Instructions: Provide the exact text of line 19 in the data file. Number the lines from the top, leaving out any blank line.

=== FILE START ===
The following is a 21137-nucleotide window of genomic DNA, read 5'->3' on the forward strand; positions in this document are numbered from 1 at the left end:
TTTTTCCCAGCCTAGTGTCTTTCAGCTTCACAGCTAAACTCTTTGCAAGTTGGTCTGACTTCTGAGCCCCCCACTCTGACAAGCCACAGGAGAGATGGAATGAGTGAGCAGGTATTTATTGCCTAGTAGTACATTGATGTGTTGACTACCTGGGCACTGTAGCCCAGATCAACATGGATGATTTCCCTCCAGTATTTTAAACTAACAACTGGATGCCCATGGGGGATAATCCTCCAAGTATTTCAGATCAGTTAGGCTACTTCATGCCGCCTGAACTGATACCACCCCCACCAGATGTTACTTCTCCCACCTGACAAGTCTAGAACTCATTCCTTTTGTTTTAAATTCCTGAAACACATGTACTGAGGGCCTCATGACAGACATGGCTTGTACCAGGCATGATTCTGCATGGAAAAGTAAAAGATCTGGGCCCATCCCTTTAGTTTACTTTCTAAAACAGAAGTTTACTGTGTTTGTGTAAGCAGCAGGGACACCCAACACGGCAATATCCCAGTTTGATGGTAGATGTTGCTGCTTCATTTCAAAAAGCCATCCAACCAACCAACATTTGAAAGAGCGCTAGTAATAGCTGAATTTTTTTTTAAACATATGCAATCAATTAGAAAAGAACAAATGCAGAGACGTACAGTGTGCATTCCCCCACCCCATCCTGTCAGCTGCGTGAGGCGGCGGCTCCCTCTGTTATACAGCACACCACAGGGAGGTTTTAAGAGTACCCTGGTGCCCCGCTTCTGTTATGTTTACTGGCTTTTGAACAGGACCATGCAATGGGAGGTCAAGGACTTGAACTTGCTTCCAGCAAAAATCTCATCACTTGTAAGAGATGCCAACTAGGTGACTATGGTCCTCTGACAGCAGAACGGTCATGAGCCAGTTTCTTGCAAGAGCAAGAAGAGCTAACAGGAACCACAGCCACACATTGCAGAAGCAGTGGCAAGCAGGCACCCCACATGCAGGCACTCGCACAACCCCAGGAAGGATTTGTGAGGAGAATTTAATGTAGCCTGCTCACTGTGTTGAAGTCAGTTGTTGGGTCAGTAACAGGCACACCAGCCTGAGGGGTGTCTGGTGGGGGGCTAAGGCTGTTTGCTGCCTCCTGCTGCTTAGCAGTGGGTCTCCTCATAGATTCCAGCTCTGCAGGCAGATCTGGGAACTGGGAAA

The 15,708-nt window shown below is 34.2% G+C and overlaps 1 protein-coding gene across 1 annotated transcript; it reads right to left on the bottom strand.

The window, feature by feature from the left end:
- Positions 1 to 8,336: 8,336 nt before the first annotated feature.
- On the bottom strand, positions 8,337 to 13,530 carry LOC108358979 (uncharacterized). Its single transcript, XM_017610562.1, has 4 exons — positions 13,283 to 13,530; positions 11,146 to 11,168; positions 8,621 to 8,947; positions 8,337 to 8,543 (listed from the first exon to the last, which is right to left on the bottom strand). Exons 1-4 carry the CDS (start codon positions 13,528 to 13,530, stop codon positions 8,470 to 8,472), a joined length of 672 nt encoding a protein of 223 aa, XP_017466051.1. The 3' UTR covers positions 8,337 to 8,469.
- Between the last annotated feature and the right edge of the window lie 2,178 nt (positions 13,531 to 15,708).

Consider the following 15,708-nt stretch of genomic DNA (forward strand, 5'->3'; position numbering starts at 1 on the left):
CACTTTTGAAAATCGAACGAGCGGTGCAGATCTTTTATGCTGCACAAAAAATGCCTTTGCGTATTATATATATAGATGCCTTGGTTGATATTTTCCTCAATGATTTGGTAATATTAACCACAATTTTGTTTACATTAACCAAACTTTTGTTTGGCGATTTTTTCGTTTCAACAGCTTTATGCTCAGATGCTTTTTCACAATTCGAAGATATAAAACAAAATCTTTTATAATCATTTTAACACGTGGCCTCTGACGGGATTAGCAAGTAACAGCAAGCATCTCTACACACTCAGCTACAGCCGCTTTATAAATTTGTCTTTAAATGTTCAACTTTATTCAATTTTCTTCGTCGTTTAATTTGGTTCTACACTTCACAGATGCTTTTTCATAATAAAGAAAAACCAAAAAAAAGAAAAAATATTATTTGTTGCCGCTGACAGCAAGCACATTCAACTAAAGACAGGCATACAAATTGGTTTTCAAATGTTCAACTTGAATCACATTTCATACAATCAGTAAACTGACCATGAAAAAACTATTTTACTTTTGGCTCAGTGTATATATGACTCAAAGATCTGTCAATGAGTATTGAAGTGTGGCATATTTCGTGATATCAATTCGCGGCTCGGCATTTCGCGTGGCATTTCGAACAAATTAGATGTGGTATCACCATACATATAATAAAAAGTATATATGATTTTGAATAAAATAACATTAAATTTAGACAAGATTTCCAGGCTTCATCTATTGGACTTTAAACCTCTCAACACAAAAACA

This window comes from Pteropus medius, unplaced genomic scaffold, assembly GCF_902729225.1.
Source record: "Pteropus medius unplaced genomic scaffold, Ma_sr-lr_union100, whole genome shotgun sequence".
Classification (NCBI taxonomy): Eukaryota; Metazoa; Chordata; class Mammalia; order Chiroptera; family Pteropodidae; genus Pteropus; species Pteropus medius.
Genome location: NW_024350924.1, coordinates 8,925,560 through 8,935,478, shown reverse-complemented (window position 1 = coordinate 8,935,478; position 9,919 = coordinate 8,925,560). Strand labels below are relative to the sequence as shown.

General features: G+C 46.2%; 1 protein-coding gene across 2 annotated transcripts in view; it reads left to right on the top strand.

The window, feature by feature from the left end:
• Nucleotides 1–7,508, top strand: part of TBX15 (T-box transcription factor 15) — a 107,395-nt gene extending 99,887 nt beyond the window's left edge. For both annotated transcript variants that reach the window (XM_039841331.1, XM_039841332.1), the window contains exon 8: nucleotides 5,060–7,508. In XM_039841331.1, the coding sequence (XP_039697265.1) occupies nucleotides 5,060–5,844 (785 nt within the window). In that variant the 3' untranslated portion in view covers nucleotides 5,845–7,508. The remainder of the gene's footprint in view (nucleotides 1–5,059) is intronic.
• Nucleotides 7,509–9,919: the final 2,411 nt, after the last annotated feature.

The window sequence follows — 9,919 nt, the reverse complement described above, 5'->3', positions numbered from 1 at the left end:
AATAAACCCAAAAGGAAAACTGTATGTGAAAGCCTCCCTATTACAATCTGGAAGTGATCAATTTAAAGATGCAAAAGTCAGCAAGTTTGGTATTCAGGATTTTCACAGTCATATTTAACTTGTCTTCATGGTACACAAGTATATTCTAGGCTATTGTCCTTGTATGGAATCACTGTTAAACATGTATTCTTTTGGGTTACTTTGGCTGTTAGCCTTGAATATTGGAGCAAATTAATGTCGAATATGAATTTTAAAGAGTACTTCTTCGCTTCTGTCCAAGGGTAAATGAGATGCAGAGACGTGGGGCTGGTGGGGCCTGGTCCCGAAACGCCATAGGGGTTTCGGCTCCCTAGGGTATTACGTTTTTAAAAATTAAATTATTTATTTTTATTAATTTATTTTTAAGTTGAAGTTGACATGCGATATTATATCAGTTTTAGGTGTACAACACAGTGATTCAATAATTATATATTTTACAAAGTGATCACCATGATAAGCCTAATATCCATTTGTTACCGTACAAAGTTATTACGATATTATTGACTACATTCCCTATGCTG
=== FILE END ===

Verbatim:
AATAAACCCAAAAGGAAAACTGTATGTGAAAGCCTCCCTATTACAATCTGGAAGTGATCAATTTAAAGATGCAAAAGTCAGCAAGTTTGGTATTCAGGATTTTCACAGTCATATTTAACTTGTCTTCATGGTACACAAGTATATTCTAGGCTATTGTCCTTGTATGGAATCACTGTTAAACATGTATTCTTTTGGGTTACTTTGGCTGTTAGCCTTGAATATTGGAGCAAATTAATGTCGAATATGAATTTTAAAGAGTACTTCTTCGCTTCTGTCCAAGGGTAAATGAGATGCAGAGACGTGGGGCTGGTGGGGCCTGGTCCCGAAACGCCATAGGGGTTTCGGCTCCCTAGGGTATTACGTTTTTAAAAATTAAATTATTTATTTTTATTAATTTATTTTTAAGTTGAAGTTGACATGCGATATTATATCAGTTTTAGGTGTACAACACAGTGATTCAATAATTATATATTTTACAAAGTGATCACCATGATAAGCCTAATATCCATTTGTTACCGTACAAAGTTATTACGATATTATTGACTACATTCCCTATGCTG